"In October, Quality Street, starring Miss Adams, was given its first public performance in Toledo, Ohio. Frohman was there, of course, and according to his biographers he felt impelled, after a day or two, to make some changes in the third act.... The play reached New York-where he was responsible for eighteen productions this year-on November 11th, opened there at the Knickerbocker Theatre, and again was an immediate and immense success. it was a vehicle indeed for Miss Adams-no mistake having been made this time about giving her the largest and most consistently sympathetic part-and like The Little Minister it ran right through the season, with a handsome profit for all concerned. She didn't immediately go out with it on tour, for, in the following season, owing to a mixture of temperament and appendicitis, she vanished for a while from the boards. "

=====Barrie: The Story of a Genius by J.A. Hammerton 1929=====

He (Barrie) had written a new play-one other than Quality Street, and this we must regard as the bridge whereby he crossed from Thrums to that new wonderland of make-believe in which he was to wander with so much you to himself and delight to his audiences for many years to come. In this entirely charming play, where his absolute mastery of stage technique is placed beyond all cavil, we find ourselves in the realm of pure romance, and he takes us there trailing fragrant clouds of Thrums; the Misses Susan and Phoebe Throssel, their Blue-and-white room, and their little school at Quality Street in the days of the Napoleonic Wars, are none other than our friends Ailie and Kitty of the Dove Cot magically translated."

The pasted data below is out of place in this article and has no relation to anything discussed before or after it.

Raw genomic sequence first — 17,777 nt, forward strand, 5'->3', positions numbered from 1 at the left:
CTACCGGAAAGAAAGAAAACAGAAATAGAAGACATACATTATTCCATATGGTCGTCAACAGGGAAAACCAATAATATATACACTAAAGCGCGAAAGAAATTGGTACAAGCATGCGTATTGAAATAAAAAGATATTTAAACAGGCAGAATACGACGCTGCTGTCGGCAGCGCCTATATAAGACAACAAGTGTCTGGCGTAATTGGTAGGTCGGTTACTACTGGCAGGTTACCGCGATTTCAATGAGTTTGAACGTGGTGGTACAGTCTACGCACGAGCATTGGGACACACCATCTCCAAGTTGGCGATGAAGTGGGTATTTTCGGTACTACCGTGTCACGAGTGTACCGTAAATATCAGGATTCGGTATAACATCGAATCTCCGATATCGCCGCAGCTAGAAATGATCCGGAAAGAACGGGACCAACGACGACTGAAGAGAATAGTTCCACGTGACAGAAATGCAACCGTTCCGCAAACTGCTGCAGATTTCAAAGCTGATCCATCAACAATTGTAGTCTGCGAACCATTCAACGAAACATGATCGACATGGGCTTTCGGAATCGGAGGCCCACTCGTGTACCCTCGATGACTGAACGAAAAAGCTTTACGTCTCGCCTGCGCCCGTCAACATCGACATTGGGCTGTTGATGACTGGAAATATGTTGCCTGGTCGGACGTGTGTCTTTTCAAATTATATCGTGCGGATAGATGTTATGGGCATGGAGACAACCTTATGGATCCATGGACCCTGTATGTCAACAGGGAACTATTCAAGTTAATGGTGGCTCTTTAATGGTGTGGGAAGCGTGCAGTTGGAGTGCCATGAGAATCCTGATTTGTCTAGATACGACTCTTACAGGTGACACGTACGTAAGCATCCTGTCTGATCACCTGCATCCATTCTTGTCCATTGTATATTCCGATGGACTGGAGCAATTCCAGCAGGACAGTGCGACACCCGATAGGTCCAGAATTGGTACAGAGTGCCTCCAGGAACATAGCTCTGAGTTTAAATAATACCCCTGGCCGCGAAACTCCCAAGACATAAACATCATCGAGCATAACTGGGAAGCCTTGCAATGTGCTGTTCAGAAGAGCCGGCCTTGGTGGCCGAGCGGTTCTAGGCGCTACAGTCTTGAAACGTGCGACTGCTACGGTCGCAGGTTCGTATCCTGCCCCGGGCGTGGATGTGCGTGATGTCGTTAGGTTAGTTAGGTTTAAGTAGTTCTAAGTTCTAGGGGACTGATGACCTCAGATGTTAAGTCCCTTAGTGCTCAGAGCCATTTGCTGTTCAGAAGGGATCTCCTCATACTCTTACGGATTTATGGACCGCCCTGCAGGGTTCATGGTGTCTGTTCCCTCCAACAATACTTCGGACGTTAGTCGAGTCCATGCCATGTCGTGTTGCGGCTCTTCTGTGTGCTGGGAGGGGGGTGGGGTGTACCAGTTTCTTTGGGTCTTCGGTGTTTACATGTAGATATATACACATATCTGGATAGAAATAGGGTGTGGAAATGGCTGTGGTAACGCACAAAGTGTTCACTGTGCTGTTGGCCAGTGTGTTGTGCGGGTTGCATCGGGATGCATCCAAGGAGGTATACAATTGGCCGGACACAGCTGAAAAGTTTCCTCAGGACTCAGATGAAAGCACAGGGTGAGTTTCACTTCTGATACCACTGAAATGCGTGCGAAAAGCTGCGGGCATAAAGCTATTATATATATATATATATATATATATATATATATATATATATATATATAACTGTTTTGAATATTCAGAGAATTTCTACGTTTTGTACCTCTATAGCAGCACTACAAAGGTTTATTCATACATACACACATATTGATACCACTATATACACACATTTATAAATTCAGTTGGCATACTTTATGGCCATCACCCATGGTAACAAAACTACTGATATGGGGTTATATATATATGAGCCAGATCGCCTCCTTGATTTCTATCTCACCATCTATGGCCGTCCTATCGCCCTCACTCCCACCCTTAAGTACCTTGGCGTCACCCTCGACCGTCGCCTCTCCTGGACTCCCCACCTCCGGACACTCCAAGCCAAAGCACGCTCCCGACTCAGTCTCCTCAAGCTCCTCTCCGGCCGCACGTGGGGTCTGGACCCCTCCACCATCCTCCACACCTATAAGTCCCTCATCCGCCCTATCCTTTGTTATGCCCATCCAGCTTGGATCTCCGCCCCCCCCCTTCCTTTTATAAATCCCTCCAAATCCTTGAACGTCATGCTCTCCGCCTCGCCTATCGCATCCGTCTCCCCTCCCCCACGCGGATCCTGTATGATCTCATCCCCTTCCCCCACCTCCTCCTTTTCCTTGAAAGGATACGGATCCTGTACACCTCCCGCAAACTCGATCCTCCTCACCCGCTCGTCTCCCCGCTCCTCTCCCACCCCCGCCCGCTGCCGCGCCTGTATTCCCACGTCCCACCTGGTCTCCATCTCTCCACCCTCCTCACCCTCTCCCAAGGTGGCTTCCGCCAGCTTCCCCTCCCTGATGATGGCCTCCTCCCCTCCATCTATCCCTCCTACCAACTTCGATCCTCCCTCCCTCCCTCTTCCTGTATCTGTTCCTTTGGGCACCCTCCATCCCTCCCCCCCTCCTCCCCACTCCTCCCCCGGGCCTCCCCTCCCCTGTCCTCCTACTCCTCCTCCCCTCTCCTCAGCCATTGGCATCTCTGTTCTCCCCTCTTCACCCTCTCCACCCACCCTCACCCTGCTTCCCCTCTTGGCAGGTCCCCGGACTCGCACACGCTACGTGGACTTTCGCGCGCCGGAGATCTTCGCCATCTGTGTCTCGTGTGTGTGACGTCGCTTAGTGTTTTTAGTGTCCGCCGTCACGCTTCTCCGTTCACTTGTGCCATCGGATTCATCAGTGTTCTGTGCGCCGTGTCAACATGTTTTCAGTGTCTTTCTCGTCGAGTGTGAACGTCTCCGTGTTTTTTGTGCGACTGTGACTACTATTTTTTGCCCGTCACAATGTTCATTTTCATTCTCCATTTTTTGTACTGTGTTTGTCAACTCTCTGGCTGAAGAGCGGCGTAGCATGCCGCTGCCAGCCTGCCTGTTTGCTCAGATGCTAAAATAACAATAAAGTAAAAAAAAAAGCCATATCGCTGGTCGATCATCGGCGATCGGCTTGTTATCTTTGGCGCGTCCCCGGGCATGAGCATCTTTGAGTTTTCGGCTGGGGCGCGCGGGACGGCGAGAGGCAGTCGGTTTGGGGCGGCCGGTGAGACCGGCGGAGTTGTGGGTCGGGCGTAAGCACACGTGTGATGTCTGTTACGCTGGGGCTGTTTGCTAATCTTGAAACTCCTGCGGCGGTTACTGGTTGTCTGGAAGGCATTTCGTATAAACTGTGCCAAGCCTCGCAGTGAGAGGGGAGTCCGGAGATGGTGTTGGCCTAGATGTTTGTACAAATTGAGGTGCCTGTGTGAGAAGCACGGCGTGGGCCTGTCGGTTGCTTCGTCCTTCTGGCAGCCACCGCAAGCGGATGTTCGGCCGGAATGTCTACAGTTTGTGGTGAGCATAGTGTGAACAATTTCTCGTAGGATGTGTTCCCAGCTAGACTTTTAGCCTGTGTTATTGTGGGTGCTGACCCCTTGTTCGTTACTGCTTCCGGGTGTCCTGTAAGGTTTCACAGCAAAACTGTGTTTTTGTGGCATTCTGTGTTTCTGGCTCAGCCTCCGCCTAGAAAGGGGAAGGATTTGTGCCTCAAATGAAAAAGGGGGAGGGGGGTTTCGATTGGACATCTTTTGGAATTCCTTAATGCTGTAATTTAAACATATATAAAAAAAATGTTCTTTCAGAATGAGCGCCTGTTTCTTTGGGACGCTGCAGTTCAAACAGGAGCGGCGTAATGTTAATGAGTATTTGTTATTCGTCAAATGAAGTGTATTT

To Miss Maude Adams fell the distinction of being the first to interpret to the world the charming character of Phoebe Throssel. This took place at the town of Toledo, in Ohio, early in the autumn season of 1901, and when the play was brought to New York on November 11th, at the Knickerbocker Theatre, the actress scored another of her historic successes and the dramatist had taken one more step towards his eventual ascendance in the Anglo-American theatre.

=====Charles Frohman:" Manager and Man by Issac F. Marcosson and Daniel Frohman, with an Appreciation by James M. Barrie. 1916=====

The time was now at hand when she once more took the fascinating Scot by the arm. She now appeared in his "Quality Street" a new play with the real Barrie charm, in which she took the part of an exquisite English girl whose betrothed goes to the Napoleonic wars. She thinks he has forgotten her, and allows herself to externally fade into spinsterhood. When he comes back he does not recognize her. Then she suddenly blooms into exquisite youth-radiant and beguiling-and he discovers that it is his old love.